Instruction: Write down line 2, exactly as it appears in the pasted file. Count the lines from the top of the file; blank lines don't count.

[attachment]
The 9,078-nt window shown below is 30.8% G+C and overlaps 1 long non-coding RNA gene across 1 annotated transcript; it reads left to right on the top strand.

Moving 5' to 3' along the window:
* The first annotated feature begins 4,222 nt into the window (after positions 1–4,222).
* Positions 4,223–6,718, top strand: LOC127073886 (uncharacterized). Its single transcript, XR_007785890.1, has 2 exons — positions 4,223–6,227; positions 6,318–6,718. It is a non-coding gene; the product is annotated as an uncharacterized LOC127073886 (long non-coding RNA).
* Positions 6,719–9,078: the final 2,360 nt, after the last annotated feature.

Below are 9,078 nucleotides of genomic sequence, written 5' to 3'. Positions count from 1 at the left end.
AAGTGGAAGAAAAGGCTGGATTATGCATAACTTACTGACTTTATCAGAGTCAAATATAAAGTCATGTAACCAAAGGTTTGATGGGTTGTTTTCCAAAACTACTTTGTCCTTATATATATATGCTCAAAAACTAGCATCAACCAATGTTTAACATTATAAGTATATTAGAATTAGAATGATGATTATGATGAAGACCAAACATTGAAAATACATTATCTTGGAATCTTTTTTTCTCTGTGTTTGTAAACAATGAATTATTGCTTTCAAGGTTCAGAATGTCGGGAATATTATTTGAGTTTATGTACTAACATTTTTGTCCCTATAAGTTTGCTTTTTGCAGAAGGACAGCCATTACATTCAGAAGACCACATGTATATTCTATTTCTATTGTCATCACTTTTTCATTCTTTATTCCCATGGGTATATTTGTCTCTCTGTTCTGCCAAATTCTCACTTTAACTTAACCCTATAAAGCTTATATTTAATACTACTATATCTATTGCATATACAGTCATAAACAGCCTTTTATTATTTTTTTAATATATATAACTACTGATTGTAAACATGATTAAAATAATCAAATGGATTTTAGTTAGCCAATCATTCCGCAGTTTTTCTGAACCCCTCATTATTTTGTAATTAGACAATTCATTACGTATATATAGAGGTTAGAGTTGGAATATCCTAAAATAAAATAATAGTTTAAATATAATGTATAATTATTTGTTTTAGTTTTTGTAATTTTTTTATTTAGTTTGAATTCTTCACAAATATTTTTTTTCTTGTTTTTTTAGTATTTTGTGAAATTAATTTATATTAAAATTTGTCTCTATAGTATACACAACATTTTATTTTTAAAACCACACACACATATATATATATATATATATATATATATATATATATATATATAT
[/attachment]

Moving 5' to 3' along the window: